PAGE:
3. A Jawi Peranakan parody theatre was once banned by the British for being anti-colonial
Just to be clear, this parody theatre isn’t some Malaysian parody of Les Miserables or anything. Instead, Jawi Peranakan parody theatre, better known as Boria, originated as a tragic Persian play about the Battle of Karbala, a type of theatre known as Persian ta’ziyeh.
Although ta’ziyeh was already popular in certain parts of the Middle East and Southeast Asia at the time, it only reached Penang around the 19th century when the Indian Muslim soldiers of the British-Indian Madras army used the music during their marches.
But when Boria performances evolved from tragedies to parodies, they also became a source of mockery and challenge against British colonial powers. According to Dr Wazir, the plot of these plays typically revolve around a drunk British soldier bullying the Jawi Peranakans and Chettis. And naturally, these subjects didn’t sit well with the British and as a way to silence these protests against them, the British tried to temporarily ban Boria after the Penang Riots in 1867.
Luckily after more than 100 years, the culture of Boria continues to exists today. In fact, just last year, the Jawi Peranakan Heritage Society had submitted a proposal to the National Heritage Department of Malaysia to recognise Boria as a Unesco intangible cultural heritage (we’re keeping our fingers crossed for this one).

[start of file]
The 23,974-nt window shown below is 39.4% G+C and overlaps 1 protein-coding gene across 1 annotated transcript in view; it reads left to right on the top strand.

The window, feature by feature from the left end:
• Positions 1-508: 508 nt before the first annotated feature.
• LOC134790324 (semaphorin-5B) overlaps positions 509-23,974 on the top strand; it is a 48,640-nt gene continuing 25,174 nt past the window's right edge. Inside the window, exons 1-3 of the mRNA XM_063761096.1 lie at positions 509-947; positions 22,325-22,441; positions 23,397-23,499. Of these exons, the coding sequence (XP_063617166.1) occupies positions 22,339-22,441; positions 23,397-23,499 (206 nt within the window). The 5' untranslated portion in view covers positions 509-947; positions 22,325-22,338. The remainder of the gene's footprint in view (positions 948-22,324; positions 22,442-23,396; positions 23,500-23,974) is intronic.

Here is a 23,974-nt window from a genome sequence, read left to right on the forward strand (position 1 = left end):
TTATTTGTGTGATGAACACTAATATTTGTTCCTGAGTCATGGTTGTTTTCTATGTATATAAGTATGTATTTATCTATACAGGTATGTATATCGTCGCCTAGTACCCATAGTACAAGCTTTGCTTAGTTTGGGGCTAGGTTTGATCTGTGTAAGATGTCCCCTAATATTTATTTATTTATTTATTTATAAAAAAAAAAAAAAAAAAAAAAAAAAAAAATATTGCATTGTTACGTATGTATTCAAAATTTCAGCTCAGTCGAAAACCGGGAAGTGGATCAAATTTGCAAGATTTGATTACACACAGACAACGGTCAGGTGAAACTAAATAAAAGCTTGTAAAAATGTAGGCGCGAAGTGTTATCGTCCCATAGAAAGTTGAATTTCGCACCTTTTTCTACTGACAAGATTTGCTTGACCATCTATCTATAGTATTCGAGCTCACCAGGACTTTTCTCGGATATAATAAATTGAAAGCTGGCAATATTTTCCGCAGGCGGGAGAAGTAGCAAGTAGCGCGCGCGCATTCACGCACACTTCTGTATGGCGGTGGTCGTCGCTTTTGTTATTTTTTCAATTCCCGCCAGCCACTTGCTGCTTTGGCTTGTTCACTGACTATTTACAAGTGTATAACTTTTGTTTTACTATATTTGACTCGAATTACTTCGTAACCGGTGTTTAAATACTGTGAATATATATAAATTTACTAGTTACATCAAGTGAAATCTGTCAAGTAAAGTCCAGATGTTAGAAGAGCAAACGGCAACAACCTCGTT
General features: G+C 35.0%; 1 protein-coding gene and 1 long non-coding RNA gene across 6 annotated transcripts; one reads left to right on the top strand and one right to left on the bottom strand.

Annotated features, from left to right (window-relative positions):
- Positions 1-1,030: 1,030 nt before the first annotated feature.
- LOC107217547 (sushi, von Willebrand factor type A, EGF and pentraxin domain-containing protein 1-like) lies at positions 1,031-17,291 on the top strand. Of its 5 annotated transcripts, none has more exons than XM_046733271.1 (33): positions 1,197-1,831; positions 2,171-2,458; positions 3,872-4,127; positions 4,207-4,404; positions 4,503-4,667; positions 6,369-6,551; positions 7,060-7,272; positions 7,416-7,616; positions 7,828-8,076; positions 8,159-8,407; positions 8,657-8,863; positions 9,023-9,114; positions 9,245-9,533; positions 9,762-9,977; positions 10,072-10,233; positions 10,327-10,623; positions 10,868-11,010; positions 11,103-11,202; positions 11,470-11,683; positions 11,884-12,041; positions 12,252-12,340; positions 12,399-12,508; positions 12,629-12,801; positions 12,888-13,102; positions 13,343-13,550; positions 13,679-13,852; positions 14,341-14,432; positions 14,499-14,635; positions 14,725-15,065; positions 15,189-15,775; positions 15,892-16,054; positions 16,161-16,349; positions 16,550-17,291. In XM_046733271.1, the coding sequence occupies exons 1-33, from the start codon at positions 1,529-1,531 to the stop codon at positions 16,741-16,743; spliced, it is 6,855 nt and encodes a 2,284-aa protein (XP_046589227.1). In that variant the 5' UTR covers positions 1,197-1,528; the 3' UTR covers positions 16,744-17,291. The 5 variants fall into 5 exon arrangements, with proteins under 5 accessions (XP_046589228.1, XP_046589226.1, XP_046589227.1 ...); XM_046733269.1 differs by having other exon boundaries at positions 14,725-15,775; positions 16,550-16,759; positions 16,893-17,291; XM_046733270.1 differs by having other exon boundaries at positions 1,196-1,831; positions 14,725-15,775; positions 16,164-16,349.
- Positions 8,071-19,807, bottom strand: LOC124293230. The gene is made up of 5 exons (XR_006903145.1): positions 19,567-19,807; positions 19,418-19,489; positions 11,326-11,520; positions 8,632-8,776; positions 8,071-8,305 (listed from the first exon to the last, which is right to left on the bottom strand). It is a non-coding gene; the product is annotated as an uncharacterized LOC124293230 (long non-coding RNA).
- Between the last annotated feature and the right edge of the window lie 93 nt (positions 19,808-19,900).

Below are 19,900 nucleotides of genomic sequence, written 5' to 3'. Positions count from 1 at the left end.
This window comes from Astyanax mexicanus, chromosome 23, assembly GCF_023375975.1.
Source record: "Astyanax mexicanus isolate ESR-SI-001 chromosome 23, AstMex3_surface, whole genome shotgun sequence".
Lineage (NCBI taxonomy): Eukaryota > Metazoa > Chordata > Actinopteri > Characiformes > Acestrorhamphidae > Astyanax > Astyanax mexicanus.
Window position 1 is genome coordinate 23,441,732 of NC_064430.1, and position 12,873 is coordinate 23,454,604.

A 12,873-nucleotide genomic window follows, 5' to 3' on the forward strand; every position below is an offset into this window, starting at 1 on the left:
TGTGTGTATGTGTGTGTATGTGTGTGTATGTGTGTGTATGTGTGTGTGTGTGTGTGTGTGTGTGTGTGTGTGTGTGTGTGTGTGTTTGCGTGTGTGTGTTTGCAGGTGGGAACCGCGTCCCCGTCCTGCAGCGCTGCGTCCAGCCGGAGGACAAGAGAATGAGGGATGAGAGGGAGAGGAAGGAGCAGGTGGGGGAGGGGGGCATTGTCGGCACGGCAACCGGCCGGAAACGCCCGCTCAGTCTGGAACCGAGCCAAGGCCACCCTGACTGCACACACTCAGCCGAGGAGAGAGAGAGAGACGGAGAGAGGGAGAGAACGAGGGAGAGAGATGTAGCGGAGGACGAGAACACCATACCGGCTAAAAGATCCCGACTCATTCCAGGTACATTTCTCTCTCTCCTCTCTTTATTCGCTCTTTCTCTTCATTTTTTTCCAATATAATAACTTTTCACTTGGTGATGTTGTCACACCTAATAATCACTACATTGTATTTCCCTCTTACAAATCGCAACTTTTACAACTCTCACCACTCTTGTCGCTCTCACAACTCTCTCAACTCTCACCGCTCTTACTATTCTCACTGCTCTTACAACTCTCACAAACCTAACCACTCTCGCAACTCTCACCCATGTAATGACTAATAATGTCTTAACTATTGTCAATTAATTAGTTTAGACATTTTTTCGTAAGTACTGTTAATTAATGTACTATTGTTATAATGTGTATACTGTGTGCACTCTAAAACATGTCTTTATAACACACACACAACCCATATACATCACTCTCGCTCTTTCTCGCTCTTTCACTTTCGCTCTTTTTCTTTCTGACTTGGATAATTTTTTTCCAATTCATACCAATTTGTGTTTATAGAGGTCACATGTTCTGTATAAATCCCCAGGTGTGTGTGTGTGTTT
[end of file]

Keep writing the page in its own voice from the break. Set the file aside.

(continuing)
4. The Jawi Peranakans also published the first Malay-language newspaper
Back in the colonial times, most Jawi Peranakans received English education and had successful careers in banking and real estate industry while some also worked as civil servants. Thanks to the prolific influence and authority they had in society, the Jawi Peranakan community in 1876 managed to gather enough capital to establish a printing company and publish the first Malay newspaper in Malaya, Singapore and Indonesia.
Technically, the newspaper – called “Jawi Peranakkan” – was founded and published in Singapore but since Singapore was part of British Malaya back then, “Jawi Peranakkan” has been widely regarded as our country’s first published Malay newspaper.